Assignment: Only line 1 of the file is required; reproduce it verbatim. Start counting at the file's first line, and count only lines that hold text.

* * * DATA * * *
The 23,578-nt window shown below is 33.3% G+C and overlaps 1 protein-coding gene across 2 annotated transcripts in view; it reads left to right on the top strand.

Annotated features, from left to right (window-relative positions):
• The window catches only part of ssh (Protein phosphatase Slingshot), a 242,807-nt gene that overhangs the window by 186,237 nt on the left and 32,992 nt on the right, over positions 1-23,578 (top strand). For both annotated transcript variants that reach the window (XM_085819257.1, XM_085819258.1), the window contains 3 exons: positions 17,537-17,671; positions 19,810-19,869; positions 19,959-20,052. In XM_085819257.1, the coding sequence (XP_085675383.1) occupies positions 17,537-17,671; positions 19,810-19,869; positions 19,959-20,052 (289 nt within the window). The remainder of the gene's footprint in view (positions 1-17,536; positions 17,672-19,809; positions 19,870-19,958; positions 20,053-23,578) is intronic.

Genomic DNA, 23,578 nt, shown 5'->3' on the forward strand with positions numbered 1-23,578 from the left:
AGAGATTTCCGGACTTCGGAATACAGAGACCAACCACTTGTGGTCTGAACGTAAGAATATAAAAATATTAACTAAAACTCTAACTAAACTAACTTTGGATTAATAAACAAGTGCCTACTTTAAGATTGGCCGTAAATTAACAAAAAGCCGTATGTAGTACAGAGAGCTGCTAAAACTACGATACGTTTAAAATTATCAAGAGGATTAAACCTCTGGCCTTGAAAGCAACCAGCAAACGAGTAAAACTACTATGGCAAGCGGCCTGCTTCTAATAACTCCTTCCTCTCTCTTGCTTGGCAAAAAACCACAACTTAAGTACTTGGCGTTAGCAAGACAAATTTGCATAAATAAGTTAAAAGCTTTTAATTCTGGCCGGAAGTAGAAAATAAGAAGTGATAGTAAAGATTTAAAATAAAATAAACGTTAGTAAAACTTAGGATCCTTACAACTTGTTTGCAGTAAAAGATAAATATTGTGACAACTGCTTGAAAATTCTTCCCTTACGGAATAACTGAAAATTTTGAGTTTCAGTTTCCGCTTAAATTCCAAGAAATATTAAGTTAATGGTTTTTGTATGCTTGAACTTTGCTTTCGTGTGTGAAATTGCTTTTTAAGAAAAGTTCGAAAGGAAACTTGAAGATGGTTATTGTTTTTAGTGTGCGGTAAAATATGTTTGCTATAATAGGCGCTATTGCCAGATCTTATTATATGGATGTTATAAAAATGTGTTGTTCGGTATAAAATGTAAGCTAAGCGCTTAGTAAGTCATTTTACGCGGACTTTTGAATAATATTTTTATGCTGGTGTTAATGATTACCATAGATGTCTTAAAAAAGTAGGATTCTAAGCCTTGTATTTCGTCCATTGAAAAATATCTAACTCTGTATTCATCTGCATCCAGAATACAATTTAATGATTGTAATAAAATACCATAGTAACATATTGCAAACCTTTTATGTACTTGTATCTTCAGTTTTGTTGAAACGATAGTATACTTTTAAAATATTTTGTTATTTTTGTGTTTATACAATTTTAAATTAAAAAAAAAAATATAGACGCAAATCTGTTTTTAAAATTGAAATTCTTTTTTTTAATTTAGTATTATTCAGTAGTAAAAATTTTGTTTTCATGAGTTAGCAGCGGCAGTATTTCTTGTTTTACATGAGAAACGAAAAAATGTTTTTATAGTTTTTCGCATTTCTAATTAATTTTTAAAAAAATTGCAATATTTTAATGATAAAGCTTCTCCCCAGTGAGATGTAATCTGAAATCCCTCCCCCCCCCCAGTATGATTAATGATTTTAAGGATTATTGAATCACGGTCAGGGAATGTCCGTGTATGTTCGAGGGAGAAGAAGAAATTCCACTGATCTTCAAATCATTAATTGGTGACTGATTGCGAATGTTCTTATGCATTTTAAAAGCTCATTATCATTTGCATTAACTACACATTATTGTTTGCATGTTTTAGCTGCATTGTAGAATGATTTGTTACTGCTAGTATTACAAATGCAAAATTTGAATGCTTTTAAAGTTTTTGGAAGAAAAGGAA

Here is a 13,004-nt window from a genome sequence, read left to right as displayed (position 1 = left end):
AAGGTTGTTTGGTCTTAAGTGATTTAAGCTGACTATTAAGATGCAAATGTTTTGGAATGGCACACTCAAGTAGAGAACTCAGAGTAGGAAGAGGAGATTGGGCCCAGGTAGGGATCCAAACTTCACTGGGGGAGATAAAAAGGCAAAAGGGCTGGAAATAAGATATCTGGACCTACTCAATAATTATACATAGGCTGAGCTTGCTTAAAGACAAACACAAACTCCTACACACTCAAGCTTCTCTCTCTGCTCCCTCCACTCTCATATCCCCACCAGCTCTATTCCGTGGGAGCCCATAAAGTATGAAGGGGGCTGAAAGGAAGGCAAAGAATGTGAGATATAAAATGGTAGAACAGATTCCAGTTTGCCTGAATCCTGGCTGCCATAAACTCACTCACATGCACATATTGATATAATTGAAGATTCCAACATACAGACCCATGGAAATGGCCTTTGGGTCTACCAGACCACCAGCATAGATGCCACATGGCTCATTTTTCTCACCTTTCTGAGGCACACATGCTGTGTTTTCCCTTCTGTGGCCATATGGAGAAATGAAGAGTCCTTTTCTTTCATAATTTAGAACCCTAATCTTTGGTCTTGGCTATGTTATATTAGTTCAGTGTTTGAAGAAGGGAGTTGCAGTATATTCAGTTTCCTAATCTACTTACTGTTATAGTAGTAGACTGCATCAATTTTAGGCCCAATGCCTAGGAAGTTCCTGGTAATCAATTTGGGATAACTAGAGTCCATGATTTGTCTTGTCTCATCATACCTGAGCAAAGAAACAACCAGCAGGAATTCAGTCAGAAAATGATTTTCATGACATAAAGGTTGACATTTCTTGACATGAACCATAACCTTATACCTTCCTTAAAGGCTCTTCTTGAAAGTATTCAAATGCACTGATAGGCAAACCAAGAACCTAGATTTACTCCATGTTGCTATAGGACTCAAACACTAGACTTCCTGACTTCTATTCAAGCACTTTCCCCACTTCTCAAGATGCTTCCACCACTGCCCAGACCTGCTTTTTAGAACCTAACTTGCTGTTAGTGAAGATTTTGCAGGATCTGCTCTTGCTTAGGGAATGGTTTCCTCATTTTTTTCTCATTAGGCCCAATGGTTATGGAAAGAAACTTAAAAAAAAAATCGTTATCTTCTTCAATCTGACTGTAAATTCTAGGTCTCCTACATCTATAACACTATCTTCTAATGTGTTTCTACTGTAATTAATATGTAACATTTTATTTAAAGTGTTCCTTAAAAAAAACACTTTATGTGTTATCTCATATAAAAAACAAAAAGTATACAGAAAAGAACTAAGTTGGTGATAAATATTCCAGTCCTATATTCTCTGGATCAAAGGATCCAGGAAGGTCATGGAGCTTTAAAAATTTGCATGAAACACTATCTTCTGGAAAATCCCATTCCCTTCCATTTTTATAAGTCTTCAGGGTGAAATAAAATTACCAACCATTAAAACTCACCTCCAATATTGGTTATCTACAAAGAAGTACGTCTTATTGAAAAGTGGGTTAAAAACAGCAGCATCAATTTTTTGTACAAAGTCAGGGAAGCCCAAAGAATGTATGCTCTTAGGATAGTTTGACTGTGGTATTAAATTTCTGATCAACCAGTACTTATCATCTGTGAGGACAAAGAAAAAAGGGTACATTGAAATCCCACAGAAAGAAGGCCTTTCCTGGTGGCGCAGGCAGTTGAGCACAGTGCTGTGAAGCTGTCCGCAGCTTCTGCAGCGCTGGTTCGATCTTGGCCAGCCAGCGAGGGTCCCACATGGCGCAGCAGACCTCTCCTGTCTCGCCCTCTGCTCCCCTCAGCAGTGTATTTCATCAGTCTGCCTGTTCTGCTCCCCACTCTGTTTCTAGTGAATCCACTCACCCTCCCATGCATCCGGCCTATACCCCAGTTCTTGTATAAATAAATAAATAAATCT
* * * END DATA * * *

The 23,578-nt window shown below is 33.3% G+C and overlaps 1 protein-coding gene across 2 annotated transcripts in view; it reads left to right on the top strand.